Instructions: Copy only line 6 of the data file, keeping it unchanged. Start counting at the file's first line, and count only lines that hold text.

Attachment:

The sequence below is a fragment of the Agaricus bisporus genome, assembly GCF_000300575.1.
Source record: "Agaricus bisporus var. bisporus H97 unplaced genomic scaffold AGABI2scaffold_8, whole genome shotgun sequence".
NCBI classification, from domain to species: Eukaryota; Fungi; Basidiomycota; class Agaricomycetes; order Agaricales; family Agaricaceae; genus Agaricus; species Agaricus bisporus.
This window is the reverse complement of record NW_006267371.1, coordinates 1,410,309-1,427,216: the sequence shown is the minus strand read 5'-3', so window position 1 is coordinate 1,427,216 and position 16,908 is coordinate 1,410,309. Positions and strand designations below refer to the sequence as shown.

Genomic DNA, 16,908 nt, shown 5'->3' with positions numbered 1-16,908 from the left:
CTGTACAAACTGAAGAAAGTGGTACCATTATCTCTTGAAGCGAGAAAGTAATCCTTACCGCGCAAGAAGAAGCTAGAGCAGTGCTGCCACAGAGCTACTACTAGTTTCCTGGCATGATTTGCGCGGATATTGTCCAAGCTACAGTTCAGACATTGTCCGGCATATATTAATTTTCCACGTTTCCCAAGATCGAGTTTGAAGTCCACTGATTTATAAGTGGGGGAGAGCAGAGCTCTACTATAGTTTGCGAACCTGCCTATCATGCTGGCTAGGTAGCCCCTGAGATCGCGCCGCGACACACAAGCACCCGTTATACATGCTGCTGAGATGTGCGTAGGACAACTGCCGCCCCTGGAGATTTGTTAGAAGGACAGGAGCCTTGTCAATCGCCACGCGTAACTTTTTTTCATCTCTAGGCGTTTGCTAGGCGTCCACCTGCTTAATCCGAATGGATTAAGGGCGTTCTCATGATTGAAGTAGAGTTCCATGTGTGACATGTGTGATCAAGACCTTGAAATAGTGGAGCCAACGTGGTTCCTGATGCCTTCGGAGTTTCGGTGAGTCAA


CTGTACAAACTGAAGAAAGTGGTACCATTATCTCTTGAAGCGAGAAAGTAATCCTTACCGCGCAAGAAGAAGCTAGAGCAGTGCTGCCACAGAGCTACTACTAGTTTCCTGGCATGATTTGCGCGGATATTGTCCAAGCTACAGTTCAGACATTGTCCGGCATATATTAATTTTCCACGTTTCCCAAGATCGAGTTTGAAGTCCACTGATTTATAAGTGGGGGAGAGCAGAGCTCTACTATAGTTTGCGAACCTGCCTATCATGCTGGCTAGGTAGCCCCTGAGATCGCGCCGCGACACACAAGCACCCGTTATACATGCTGCTGAGATGTGCGTAGGACAACTGCCGCCCCTGGAGATTTGTTAGAAGGACAGGAGCCTTGTCAATCGCCACGCGTAACTTTTTTTCATCTCTAGGCGTTTGCTAGGCGTCCACCTGCTTAATCCGAATGGATTAAGGGCGTTCTCATGATTGAAGTAGAGTTCCATGTGTGACATGTGTGATCAAGACCTTGAAATAGTGGAGCCAACGTGGTTCCTGATGCCTTCGGAGTTTCGGTGAGTCAA